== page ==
Dench shines in true-life drama
(12A, general release, 98 minutes)
Director: Stephen Frears. Stars:
Steve Coogan, Judi Dench, Mare Winningham.
Stephen Frears' touching and humorous drama is based on the true story of Philomena Lee and is graced by yet another outstanding performance from Judi Dench. She is Philomena, an elderly Irish woman living in England who is contacted by a journalist interested in her extraordinary story.
Actually, Martin Sixsmith (Steve Coogan) isn't all that interested to begin with: a former spin doctor in Tony Blair's government who has recently been canned, he's at a loose end and has only turned to journalism in desperation. But when he meets Philomena he's struck by her dignity and lack of bitterness and moved by the nightmare she's endured.
As a young woman in 1950s Ireland, Philomena became pregnant out of wedlock and was sent in shame to a convent in Roscrea run by the Sisters of the Sacred Hearts of Jesus and Mary.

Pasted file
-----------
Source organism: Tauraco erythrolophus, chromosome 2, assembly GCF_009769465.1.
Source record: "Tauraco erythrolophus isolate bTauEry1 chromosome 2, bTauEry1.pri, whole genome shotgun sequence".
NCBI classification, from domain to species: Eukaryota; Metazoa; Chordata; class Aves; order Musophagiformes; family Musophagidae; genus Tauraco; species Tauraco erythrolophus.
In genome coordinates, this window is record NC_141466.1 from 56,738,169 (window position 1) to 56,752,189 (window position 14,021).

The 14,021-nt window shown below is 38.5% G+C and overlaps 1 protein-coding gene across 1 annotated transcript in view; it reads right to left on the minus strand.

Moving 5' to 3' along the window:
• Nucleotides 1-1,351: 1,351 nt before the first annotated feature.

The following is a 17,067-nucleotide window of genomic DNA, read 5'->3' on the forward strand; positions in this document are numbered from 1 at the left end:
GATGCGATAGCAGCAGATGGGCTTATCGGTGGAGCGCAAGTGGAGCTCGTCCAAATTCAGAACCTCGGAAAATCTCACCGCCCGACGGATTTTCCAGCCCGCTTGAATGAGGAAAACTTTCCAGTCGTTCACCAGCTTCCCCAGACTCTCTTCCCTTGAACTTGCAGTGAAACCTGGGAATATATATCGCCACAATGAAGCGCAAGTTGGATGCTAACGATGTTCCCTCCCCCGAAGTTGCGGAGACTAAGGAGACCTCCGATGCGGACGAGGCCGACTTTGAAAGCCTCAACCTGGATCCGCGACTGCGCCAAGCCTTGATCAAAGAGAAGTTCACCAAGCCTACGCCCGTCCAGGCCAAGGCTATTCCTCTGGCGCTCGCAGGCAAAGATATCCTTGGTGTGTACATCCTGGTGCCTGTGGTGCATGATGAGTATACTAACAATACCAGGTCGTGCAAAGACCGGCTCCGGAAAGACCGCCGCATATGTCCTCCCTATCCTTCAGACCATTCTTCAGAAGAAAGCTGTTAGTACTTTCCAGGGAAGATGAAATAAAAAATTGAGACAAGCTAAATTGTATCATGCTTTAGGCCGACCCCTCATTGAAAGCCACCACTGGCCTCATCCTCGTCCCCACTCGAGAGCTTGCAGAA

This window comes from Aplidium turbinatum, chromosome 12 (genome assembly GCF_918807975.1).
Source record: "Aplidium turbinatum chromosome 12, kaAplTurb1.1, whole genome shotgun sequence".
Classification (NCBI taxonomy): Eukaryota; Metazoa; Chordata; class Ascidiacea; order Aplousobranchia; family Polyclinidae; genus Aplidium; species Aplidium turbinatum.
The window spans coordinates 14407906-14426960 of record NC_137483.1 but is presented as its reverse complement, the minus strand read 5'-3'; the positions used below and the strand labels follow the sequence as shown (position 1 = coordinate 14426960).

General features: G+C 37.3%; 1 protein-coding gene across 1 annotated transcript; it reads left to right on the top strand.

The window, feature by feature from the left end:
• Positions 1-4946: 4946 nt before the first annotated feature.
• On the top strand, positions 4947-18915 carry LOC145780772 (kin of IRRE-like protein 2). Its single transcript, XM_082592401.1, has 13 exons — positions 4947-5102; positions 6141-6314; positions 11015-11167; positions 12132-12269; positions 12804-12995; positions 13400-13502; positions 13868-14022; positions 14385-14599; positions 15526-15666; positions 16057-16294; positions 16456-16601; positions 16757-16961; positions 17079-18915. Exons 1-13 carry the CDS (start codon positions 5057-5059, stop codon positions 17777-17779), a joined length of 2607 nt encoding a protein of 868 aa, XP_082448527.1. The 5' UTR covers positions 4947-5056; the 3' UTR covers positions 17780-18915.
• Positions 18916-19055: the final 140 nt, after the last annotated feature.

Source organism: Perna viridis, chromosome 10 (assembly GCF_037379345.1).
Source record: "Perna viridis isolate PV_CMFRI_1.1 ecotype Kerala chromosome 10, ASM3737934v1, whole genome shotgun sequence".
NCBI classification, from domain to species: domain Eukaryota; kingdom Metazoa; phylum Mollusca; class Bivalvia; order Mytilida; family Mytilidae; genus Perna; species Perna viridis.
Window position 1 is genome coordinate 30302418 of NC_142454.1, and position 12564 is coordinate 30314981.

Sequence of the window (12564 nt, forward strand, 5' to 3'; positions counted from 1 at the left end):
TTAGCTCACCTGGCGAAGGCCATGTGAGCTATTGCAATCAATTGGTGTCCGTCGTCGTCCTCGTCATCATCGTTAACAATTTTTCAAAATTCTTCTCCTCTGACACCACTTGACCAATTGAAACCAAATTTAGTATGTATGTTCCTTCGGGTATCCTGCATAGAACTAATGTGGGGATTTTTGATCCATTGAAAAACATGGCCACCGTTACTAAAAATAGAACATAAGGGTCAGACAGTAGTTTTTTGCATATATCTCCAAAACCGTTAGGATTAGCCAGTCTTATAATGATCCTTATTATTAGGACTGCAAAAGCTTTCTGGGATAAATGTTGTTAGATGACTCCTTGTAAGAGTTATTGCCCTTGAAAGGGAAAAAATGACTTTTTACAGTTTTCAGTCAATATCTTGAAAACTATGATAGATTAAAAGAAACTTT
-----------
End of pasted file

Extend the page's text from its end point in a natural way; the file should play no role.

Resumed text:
There she gave birth to a boy called Anthony and was put to work in the convent's laundry, no doubt to atone for her sins. When Henry was three, he was sold to a childless American couple by the nuns.
Philomena never knew what happened to him, so she and Martin set out for the United States on a moving voyage of discovery.
The relationship between Martin and Philomena forms the core of Frears' drama, which is hamstrung slightly by having to commit so closely to a true story. But Coogan and Dench are excellent as the mismatched couple and it's clear from early on that the journalist's urbane agnosticism will be no match for Philomena's unshakable faith.